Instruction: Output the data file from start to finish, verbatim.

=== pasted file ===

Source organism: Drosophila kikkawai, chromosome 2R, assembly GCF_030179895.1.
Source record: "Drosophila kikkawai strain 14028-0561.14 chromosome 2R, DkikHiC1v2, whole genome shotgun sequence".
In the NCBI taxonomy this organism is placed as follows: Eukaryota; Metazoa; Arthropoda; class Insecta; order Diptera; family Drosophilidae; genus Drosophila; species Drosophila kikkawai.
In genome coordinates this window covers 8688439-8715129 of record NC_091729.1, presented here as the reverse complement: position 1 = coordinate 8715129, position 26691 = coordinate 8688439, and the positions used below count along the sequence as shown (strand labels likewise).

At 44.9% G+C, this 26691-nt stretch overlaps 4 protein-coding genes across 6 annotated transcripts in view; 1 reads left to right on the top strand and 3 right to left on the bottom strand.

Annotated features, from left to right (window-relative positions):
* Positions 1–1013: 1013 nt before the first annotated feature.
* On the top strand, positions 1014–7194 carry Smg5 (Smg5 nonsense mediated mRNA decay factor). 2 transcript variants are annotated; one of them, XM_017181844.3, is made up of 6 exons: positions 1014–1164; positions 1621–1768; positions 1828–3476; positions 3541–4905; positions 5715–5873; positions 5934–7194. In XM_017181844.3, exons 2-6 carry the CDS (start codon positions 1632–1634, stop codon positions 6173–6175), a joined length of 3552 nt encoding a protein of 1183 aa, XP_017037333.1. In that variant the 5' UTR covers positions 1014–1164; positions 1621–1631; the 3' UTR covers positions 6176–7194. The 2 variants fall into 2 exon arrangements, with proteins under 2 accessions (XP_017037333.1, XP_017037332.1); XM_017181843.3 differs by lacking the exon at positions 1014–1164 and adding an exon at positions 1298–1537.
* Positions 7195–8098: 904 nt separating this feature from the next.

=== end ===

Source organism: Drosophila kikkawai, chromosome 2R, assembly GCF_030179895.1.
Source record: "Drosophila kikkawai strain 14028-0561.14 chromosome 2R, DkikHiC1v2, whole genome shotgun sequence".
In the NCBI taxonomy this organism is placed as follows: Eukaryota; Metazoa; Arthropoda; class Insecta; order Diptera; family Drosophilidae; genus Drosophila; species Drosophila kikkawai.
In genome coordinates this window covers 8688439-8715129 of record NC_091729.1, presented here as the reverse complement: position 1 = coordinate 8715129, position 26691 = coordinate 8688439, and the positions used below count along the sequence as shown (strand labels likewise).

At 44.9% G+C, this 26691-nt stretch overlaps 4 protein-coding genes across 6 annotated transcripts in view; 1 reads left to right on the top strand and 3 right to left on the bottom strand.

Annotated features, from left to right (window-relative positions):
* Positions 1–1013: 1013 nt before the first annotated feature.
* On the top strand, positions 1014–7194 carry Smg5 (Smg5 nonsense mediated mRNA decay factor). 2 transcript variants are annotated; one of them, XM_017181844.3, is made up of 6 exons: positions 1014–1164; positions 1621–1768; positions 1828–3476; positions 3541–4905; positions 5715–5873; positions 5934–7194. In XM_017181844.3, exons 2-6 carry the CDS (start codon positions 1632–1634, stop codon positions 6173–6175), a joined length of 3552 nt encoding a protein of 1183 aa, XP_017037333.1. In that variant the 5' UTR covers positions 1014–1164; positions 1621–1631; the 3' UTR covers positions 6176–7194. The 2 variants fall into 2 exon arrangements, with proteins under 2 accessions (XP_017037333.1, XP_017037332.1); XM_017181843.3 differs by lacking the exon at positions 1014–1164 and adding an exon at positions 1298–1537.
* Positions 7195–8098: 904 nt separating this feature from the next.